Inferring Phylogenies
From Christoph's Personal Wiki
Inferring Phylogenies (ISBN ) by Joseph Felsenstein.
Table of Contents
- PREFACE
- 1. Parsimony methods
- A simple example
- Evaluating a particular tree
- Rootedness and unrootedness
- Methods of rooting the tree
- Branch lengths
- Unresolved questions
- A simple example
- 2. Counting evolutionary changes
- The Fitch algorithm
- The Sankoff algorithm
- Connection between the two algorithms
- Using the algorithms when modifying trees
- Views
- Using views when a tree is altered
- Further economies
- 3. How many trees are there?
- Rooted bifurcating trees
- Unrooted bifurcating trees
- Multifurcating trees
- Unrooted trees with multifurcations
- Tree shapes
- Rooted bifurcating tree shapes
- Rooted multifurcating tree shapes
- Unrooted Shapes
- Labeled histories
- Perspective
- 4. Finding the best tree by heuristic search
- Nearest-neighbor interchanges
- Subtree pruning and regrafting
- Tree bisection and reconnection
- Other tree rearrangement methods
- Tree-fusing
- Genetic algorithms
- Tree windows and sectorial search
- Speeding up rearrangements
- Sequential addition
- Star decomposition
- Tree space
- Search by reweighting of characters
- Simulated annealing
- History
- 5. Finding the best tree by branch and bound
- A nonbiological example
- Finding the optimal solution
- NP-hardness
- Branch and bound methods
- Phylogenies: Despair and hope
- Branch and bound for parsimony
- Improving the bound
- Using still-absent states
- Using compatibility
- Rules limiting the search
- 6. Ancestral states and branch lengths
- Reconstructing ancestral states
- Accelerated and delayed transformation
- Branch lengths
- 7. Variants of parsimony
- Camin-Sokal parsimony
- Parsimony on an ordinal scale
- Dollo parsimony
- Polymorphism parsimony
- Unknown ancestral states
- Multiple states and binary coding
- Dollo parsimony and multiple states
- Polymorphism parsimony and multiple states
- Transformation series analysis
- Weighting characters
- Successive weighting and nonlinear weighting
- Successive weighting
- Nonsuccessive algorithms
- 8. Compatibility
- Testing compatibility
- The Pairwise Compatibility Theorem
- Cliques of compatible characters
- Finding the tree from the clique
- Other cases where cliques can be used
- Where cliques cannot be used
- Perfect phylogeny
- Using compatibility on molecules anyway
- 9. Statistical properties of parsimony
- Likelihood and parsimony
- The weights
- Unweighted parsimony
- Limitations of this justification of parsimony
- Farris’s proofs
- No common mechanism
- Likelihood and compatibility
- Parsimony versus compatibility
- Consistency and parsimony
- Character patterns and parsimony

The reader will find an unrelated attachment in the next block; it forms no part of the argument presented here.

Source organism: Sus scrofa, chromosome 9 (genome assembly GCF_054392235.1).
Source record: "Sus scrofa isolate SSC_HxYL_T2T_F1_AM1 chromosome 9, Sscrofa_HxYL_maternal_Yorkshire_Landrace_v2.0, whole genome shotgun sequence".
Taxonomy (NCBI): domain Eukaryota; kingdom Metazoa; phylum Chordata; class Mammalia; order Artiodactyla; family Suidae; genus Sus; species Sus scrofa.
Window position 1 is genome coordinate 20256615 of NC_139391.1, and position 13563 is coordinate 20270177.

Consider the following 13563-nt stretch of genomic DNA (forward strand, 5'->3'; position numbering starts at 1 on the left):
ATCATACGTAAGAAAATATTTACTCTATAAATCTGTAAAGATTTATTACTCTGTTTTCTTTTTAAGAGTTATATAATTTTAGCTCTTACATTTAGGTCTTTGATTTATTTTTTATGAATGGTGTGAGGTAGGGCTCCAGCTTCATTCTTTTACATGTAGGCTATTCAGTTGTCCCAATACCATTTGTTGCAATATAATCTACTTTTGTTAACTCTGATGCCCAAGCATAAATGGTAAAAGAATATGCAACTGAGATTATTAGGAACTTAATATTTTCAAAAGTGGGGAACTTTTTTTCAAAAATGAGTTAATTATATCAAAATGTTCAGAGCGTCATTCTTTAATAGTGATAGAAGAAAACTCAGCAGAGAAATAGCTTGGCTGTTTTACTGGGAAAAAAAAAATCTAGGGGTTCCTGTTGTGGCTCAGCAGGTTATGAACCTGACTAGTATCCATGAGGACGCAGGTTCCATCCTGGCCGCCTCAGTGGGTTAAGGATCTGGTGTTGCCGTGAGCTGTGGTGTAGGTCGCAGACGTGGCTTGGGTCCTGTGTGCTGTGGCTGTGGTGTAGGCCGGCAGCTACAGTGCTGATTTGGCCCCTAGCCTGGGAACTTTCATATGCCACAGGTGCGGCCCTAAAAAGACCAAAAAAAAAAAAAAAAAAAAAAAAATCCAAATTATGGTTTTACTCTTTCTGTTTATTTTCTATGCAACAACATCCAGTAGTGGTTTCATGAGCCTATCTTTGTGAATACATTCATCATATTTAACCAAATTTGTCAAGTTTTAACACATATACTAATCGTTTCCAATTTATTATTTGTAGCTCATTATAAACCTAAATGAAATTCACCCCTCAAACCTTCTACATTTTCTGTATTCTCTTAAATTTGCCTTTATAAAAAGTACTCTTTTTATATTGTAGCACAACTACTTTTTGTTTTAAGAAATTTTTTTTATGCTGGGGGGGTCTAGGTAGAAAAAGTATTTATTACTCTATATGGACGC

- Observed numbers of the patterns
- Observed fractions of the patterns
- Expected fractions of the patterns
- Inconsistency
- When inconsistency is not a problem
- The nucleotide sequence case
- Other situations where consistency is guaranteed
- Does a molecular clock guarantee consistency?
- The Farris zone
- Some perspective
- 10. A digression on history and philosophy
- How phylogeny algorithms developed
- Sokal and Sneath
- Edwards and Cavalli-Sforza
- Camin and Sokal and parsimony
- Eck and Dayhoff and molecular parsimony
- Fitch and Margoliash popularize distance matrix methods
- Wilson and Le Quesne introduce compatibility
- Jukes and Cantor and molecular distances
- Farris and Kluge and unordered parsimony
- Fitch and molecular parsimony
- Further work
- What about Willi Hennig and Walter Zimmerman?
- Different philosophical frameworks
- Hypothetico-deductive
- Logical parsimony
- Logical probability?
- Criticisms of statistical inference
- The irrelevance of classification
- 11. Distance matrix methods
- Branch lengths and times
- The least squares methods
- Least squares branch lengths
- Finding the least squares tree topology
- The statistical rationale
- Generalized least squares
- Distances
- The Jukes-Cantor model—-an example
- Why correct for multiple changes?
- Minimum evolution
- Clustering algorithms
- UPGMA and least squares
- A clustering algorithm
- An example
- UPGMA on nonclocklike trees
- Neighbor-joining
- Performance
- Using neighbor-joining with other methods
- Relation of neighbor-joining to least squares
- Weighted versions of neighbor-joining
- Other approximate distance methods
- Distance Wagner method
- A related family
- Minimizing the maximum discrepancy
- Two approaches to error in trees
- A puzzling formula
- Consistency and distance methods
- A limitation of distance methods
- 12. Quartets of species
- The four point metric
- The split decomposition
- Related methods
- Short quartets methods
- The disk-covering method
- Challenges for the short quartets and DCM methods
- Three-taxon statement methods
- Other uses of quartets with parsimony
- Consensus supertrees
- Neighborliness
- De Soete’s search method
- Quartet puzzling and searching tree space
- Perspective
- 13. Models of DNA evolution
- Kimura’s two-parameter model
- Calculation of the distance
- The Tamura-Nei model, F84, and HKY